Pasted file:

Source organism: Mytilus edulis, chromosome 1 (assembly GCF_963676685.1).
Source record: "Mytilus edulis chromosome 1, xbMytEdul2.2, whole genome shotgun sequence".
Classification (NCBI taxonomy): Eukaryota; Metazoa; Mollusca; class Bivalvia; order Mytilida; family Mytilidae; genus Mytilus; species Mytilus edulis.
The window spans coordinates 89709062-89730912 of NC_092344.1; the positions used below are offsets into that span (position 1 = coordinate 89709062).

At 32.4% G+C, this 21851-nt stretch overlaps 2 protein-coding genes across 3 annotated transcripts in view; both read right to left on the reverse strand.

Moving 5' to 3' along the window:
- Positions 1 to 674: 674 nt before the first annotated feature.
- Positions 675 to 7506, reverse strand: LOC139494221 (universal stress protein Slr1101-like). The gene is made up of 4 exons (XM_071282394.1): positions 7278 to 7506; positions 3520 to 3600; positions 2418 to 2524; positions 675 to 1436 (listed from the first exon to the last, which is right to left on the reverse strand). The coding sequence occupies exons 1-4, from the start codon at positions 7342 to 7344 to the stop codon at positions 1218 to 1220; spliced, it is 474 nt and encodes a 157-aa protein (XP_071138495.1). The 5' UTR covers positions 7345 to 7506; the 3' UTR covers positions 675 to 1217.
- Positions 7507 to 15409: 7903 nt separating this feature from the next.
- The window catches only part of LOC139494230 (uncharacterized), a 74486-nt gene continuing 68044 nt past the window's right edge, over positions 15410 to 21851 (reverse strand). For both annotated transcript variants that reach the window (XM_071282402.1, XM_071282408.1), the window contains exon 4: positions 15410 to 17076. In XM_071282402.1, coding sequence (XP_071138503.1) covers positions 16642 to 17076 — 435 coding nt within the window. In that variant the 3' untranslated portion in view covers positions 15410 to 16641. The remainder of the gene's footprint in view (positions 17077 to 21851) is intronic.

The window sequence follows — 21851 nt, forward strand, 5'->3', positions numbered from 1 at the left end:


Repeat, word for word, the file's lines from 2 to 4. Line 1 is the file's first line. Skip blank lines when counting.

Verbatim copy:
Source record: "Mytilus edulis chromosome 1, xbMytEdul2.2, whole genome shotgun sequence".
Classification (NCBI taxonomy): Eukaryota; Metazoa; Mollusca; class Bivalvia; order Mytilida; family Mytilidae; genus Mytilus; species Mytilus edulis.
The window spans coordinates 89709062-89730912 of NC_092344.1; the positions used below are offsets into that span (position 1 = coordinate 89709062).